Tuesday, November 15, 2016

Starship's Mage: Omnibus (Starship’s Mage #1) by Glynn Stewart (****)

23848809In a galaxy tied together by the magic of the elite Jump Magi, Damien Montgomery is a newly graduated member of their number.

With no family or connections to find a ship, he is forced to service on an interstellar freighter known to be hunted by pirates.

When he takes drastic action to save the "Blue Jay" from their pursuers, he sets in motion a sequence of events beyond his control - and attracts enemies on both sides of the law!

Starship's Mage was originally released as five separate episodes.

REVIEW: ****
This was surprisingly good! It did not sound like something I would want to read....but it kept coming up on all my recommendations screens and since it was in amazon unlimited I decided to give it a go. And I was immediately sucked into the story. It was well done...mixing magic and science fiction would be hard to do I think but this author managed it wonderfully. The characters were interesting, well fleshed out and I kept wanting to read when the book ended. I looked it up and found three more in this series so I downloaded them all. Book two did not disappoint either and I am continuing right along. I recommend this for any sci if fan...even if it seems unbelievable to mix in magic. It works. 

Forbidden the Stars (The Interstellar Age #1) by Valmore Daniels (**)

8698253At the end of the 21st century, a catastrophic accident in the asteroid belt has left two surveyors dead. There is no trace of their young son, Alex Manez, or of the asteroid itself.

On the outer edge of the solar system, the first manned mission to Pluto, led by the youngest female astronaut in NASA history, has led to an historic discovery: there is a marker left there by an alien race for humankind to find. We are not alone!

While studying the alien marker, it begins to react and, four hours later, the missing asteroid appears in a Plutonian orbit, along with young Alex Manez, who has developed some alarming side-effects from his exposure to the kinetic element they call Kinemet. 

From the depths of a criminal empire based on Luna, an expatriate seizes the opportunity to wrest control of outer space, and takes swift action.

The secret to faster-than-light speed is up for grabs, and the race for interstellar space begins! 


I had a difficult time with this one. Almost stopped reading in several times. There was no real character development. In a lot of places it read like a report (which is exactly what it was in a lot of places). If I wanted to read a report I would not have picked up a book. A lot of this story took place in the form of reports/memos/news articles. I want to get to know the characters, not read about them third hand. It made it very difficult for me to relate to them and the story line. Whole months/years were skipped in this fashion and it made it a bit confusing in places. Maybe its just me...because this book seems to have gotten a lot of really good reviews, but I just can not recommend a book so dry.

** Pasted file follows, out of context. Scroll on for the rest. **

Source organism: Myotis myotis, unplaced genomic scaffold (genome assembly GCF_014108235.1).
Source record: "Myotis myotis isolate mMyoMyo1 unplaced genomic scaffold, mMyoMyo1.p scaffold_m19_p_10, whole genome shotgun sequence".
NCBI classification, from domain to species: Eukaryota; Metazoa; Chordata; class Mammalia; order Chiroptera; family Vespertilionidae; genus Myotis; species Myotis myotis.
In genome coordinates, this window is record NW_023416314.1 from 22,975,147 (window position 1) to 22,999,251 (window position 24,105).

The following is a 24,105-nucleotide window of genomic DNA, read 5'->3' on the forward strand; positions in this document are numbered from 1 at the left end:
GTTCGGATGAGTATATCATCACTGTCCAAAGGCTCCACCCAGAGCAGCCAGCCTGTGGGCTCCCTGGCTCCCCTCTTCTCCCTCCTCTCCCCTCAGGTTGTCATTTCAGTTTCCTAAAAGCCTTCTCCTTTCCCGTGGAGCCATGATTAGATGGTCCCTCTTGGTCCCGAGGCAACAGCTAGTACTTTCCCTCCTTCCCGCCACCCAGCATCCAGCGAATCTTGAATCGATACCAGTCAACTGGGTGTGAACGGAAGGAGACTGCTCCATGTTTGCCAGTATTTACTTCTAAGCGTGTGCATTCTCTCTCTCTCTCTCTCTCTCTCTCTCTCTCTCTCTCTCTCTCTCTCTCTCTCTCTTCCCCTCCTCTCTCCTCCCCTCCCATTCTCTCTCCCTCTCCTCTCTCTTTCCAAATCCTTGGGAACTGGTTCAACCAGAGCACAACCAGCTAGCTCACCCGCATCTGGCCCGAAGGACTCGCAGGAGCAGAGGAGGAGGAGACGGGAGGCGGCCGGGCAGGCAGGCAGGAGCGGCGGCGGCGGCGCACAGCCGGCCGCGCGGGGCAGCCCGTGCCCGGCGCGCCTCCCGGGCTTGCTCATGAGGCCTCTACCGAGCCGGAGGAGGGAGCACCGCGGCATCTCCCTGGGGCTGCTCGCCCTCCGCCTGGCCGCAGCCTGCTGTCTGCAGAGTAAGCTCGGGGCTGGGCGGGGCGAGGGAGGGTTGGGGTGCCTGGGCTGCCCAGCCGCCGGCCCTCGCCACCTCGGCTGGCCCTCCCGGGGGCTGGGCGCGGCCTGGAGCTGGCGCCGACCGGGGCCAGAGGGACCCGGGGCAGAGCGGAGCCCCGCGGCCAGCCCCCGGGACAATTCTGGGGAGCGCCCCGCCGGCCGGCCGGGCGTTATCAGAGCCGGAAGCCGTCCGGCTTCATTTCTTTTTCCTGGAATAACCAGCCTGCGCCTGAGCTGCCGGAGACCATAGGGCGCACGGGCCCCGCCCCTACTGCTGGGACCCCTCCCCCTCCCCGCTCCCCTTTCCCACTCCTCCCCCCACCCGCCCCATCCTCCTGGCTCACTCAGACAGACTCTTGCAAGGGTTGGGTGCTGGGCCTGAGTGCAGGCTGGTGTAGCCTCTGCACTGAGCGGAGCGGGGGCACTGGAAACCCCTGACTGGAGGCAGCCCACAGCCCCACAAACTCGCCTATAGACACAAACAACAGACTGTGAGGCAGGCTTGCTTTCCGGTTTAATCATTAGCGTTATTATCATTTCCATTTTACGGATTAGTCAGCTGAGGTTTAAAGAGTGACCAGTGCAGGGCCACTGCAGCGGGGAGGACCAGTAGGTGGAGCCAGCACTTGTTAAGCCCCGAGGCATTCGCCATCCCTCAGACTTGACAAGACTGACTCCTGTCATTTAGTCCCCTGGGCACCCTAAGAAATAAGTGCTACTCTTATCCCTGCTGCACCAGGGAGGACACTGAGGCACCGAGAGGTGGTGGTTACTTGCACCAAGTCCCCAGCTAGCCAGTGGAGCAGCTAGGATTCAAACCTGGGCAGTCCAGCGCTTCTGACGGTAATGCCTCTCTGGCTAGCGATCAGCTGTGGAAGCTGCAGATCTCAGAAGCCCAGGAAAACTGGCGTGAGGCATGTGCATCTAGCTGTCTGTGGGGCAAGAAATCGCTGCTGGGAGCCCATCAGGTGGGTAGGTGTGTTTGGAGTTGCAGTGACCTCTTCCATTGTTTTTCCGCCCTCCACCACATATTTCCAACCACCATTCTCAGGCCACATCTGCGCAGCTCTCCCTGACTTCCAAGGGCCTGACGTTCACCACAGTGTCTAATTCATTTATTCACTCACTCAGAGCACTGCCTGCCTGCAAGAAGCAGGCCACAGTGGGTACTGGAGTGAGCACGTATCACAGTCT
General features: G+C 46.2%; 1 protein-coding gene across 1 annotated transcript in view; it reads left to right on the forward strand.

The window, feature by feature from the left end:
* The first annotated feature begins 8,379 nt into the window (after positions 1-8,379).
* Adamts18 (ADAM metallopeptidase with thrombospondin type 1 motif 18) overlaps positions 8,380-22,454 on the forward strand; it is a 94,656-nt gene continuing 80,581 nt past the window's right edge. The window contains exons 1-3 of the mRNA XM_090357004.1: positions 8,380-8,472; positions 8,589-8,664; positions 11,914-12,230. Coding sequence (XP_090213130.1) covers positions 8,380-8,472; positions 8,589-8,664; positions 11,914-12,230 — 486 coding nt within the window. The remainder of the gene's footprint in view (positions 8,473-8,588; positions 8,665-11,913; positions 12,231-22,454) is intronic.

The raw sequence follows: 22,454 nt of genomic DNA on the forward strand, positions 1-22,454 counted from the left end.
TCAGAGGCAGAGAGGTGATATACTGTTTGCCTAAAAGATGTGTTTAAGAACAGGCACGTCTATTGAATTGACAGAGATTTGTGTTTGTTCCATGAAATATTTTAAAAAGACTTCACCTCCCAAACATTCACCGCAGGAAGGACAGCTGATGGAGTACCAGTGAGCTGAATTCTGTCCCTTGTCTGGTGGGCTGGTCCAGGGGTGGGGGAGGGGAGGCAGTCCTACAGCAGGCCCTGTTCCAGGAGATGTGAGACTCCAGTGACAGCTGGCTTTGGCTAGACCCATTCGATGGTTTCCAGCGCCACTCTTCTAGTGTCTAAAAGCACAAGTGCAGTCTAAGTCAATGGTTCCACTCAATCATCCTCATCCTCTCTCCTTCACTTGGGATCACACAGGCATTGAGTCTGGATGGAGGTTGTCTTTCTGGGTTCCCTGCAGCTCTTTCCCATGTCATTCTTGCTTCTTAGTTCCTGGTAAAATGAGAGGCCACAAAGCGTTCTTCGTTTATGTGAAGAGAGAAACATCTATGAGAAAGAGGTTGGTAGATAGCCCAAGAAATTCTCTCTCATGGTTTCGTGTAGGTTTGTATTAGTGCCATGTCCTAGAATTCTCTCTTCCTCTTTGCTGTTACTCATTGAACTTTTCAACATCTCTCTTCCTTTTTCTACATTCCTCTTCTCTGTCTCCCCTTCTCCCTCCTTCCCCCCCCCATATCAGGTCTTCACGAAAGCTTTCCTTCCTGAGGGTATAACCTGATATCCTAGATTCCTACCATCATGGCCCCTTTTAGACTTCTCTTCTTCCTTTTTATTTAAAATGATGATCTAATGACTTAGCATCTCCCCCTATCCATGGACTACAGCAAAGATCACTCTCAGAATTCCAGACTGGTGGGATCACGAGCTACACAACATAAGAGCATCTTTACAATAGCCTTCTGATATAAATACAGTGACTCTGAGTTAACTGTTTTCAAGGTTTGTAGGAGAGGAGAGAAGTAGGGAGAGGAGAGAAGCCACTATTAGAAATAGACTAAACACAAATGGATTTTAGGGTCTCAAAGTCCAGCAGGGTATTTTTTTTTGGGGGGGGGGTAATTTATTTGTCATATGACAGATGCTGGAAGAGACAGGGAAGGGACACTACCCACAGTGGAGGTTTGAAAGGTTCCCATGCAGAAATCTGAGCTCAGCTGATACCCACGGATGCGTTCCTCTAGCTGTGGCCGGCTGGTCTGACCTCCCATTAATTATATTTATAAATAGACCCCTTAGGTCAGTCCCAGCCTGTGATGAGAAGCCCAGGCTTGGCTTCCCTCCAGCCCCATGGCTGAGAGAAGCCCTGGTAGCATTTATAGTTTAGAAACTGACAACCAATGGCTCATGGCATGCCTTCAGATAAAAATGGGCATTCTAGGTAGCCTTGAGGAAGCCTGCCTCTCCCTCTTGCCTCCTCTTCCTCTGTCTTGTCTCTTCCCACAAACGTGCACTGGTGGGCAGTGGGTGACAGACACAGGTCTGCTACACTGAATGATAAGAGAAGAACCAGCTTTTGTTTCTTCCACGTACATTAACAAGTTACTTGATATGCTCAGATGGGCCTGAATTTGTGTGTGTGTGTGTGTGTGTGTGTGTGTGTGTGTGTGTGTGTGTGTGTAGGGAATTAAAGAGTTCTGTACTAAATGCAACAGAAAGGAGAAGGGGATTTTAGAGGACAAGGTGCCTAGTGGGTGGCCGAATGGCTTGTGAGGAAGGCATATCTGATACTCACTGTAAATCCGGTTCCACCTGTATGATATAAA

The Commander by C.J. Williams (****)

The CommanderLucas Blackburn had a peaceful job as an Airport Director in an out of the way community in central Nevada. He wanted to live quietly and let old scars heal. But then a spaceship landed. The lone occupant, a guy named Sam, gave Luke the keys and said it was up to him to stop a massive alien invasion that was on the way. Luke wanted to believe it was a hoax. The problem was, Sam had the proof.

REVIEW: ****

I was not expecting much from this one, and it was not a real deep/meaningful story, but I loved it. It was fun, Quick to read and left you feeling good. The first chapter or two was tough for me...the way he just accepted the fact that this alien showed up at his airport. He was way too casual and calm about the whole thing which threw me off, but once the story got started I really enjoyed it. It was light reading and easy to relate to the characters. If you want serious sci-fi then don't choose this one. But if you want a quick, light read this is a good one for you. 

Linesman (Linesman #1) by S.K. Dunstall

LinesmanFirst in a brand new thought-provoking science fiction series.

The lines. No ship can traverse the void without them. Only linesmen can work with them. But only Ean Lambert hears their song. And everyone thinks he’s crazy…

Most slum kids never go far, certainly not becoming a level-ten linesman like Ean. Even if he’s part of a small, and unethical, cartel, and the other linesmen disdain his self-taught methods, he’s certified and working.

Then a mysterious alien ship is discovered at the edges of the galaxy. Each of the major galactic powers is desperate to be the first to uncover the ship’s secrets, but all they’ve learned is that it has the familiar lines of energy—and a defense system that, once triggered, annihilates everything in a 200 kilometer radius.

The vessel threatens any linesman who dares to approach it, except Ean. His unique talents may be the key to understanding this alarming new force—and reconfiguring the relationship between humans and the ships that serve them, forever.

I liked the story overall, but honestly there was too much politics and not enough action for me. There were so many players it got confusing and hard to keep track of sometimes. It became slow and boring over time with no real action or drama to keep the story moving along. Not really worth the effort unless you like that kind of story.